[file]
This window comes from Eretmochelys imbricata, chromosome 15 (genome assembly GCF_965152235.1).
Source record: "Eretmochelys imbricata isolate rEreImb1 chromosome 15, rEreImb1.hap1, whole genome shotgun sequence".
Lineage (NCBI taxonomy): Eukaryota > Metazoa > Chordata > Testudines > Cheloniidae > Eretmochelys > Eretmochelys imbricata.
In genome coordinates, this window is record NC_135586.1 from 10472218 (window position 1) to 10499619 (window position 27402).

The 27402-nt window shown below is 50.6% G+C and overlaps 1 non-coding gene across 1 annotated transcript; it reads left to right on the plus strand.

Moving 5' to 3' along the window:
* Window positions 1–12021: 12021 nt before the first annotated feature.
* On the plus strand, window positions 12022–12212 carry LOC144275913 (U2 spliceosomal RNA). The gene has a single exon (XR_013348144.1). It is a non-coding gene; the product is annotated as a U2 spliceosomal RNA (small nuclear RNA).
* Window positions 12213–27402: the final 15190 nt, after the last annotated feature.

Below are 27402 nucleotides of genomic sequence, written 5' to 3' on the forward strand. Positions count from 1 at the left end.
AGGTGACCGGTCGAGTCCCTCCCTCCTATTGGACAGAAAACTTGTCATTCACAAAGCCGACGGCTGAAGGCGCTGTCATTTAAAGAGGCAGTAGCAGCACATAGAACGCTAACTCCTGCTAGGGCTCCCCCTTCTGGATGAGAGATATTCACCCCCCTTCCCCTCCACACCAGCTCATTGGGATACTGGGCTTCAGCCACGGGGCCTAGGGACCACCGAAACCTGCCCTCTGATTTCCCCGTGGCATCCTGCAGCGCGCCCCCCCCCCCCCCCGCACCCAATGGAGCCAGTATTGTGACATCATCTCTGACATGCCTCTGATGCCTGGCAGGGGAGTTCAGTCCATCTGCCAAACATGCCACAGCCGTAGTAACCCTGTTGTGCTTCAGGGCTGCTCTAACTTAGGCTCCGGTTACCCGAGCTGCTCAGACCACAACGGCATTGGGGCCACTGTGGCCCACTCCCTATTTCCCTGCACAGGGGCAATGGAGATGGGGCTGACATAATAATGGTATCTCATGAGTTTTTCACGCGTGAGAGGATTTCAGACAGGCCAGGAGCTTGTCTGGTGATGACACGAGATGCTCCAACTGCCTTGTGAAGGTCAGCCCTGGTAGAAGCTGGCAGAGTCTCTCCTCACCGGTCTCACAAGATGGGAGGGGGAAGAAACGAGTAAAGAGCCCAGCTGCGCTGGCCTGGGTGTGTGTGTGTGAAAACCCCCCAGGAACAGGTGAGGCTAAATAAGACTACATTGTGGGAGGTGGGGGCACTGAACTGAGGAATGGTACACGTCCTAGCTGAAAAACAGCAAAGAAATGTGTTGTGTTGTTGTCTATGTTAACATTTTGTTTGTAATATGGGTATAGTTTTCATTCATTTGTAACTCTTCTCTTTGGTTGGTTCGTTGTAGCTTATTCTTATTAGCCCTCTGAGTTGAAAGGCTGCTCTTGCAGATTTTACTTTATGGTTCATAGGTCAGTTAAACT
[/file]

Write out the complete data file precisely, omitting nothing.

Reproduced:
This window comes from Eretmochelys imbricata, chromosome 15 (genome assembly GCF_965152235.1).
Source record: "Eretmochelys imbricata isolate rEreImb1 chromosome 15, rEreImb1.hap1, whole genome shotgun sequence".
Lineage (NCBI taxonomy): Eukaryota > Metazoa > Chordata > Testudines > Cheloniidae > Eretmochelys > Eretmochelys imbricata.
In genome coordinates, this window is record NC_135586.1 from 10472218 (window position 1) to 10499619 (window position 27402).

The 27402-nt window shown below is 50.6% G+C and overlaps 1 non-coding gene across 1 annotated transcript; it reads left to right on the plus strand.

Moving 5' to 3' along the window:
* Window positions 1–12021: 12021 nt before the first annotated feature.
* On the plus strand, window positions 12022–12212 carry LOC144275913 (U2 spliceosomal RNA). The gene has a single exon (XR_013348144.1). It is a non-coding gene; the product is annotated as a U2 spliceosomal RNA (small nuclear RNA).
* Window positions 12213–27402: the final 15190 nt, after the last annotated feature.

Below are 27402 nucleotides of genomic sequence, written 5' to 3' on the forward strand. Positions count from 1 at the left end.
AGGTGACCGGTCGAGTCCCTCCCTCCTATTGGACAGAAAACTTGTCATTCACAAAGCCGACGGCTGAAGGCGCTGTCATTTAAAGAGGCAGTAGCAGCACATAGAACGCTAACTCCTGCTAGGGCTCCCCCTTCTGGATGAGAGATATTCACCCCCCTTCCCCTCCACACCAGCTCATTGGGATACTGGGCTTCAGCCACGGGGCCTAGGGACCACCGAAACCTGCCCTCTGATTTCCCCGTGGCATCCTGCAGCGCGCCCCCCCCCCCCCCCGCACCCAATGGAGCCAGTATTGTGACATCATCTCTGACATGCCTCTGATGCCTGGCAGGGGAGTTCAGTCCATCTGCCAAACATGCCACAGCCGTAGTAACCCTGTTGTGCTTCAGGGCTGCTCTAACTTAGGCTCCGGTTACCCGAGCTGCTCAGACCACAACGGCATTGGGGCCACTGTGGCCCACTCCCTATTTCCCTGCACAGGGGCAATGGAGATGGGGCTGACATAATAATGGTATCTCATGAGTTTTTCACGCGTGAGAGGATTTCAGACAGGCCAGGAGCTTGTCTGGTGATGACACGAGATGCTCCAACTGCCTTGTGAAGGTCAGCCCTGGTAGAAGCTGGCAGAGTCTCTCCTCACCGGTCTCACAAGATGGGAGGGGGAAGAAACGAGTAAAGAGCCCAGCTGCGCTGGCCTGGGTGTGTGTGTGTGAAAACCCCCCAGGAACAGGTGAGGCTAAATAAGACTACATTGTGGGAGGTGGGGGCACTGAACTGAGGAATGGTACACGTCCTAGCTGAAAAACAGCAAAGAAATGTGTTGTGTTGTTGTCTATGTTAACATTTTGTTTGTAATATGGGTATAGTTTTCATTCATTTGTAACTCTTCTCTTTGGTTGGTTCGTTGTAGCTTATTCTTATTAGCCCTCTGAGTTGAAAGGCTGCTCTTGCAGATTTTACTTTATGGTTCATAGGTCAGTTAAACT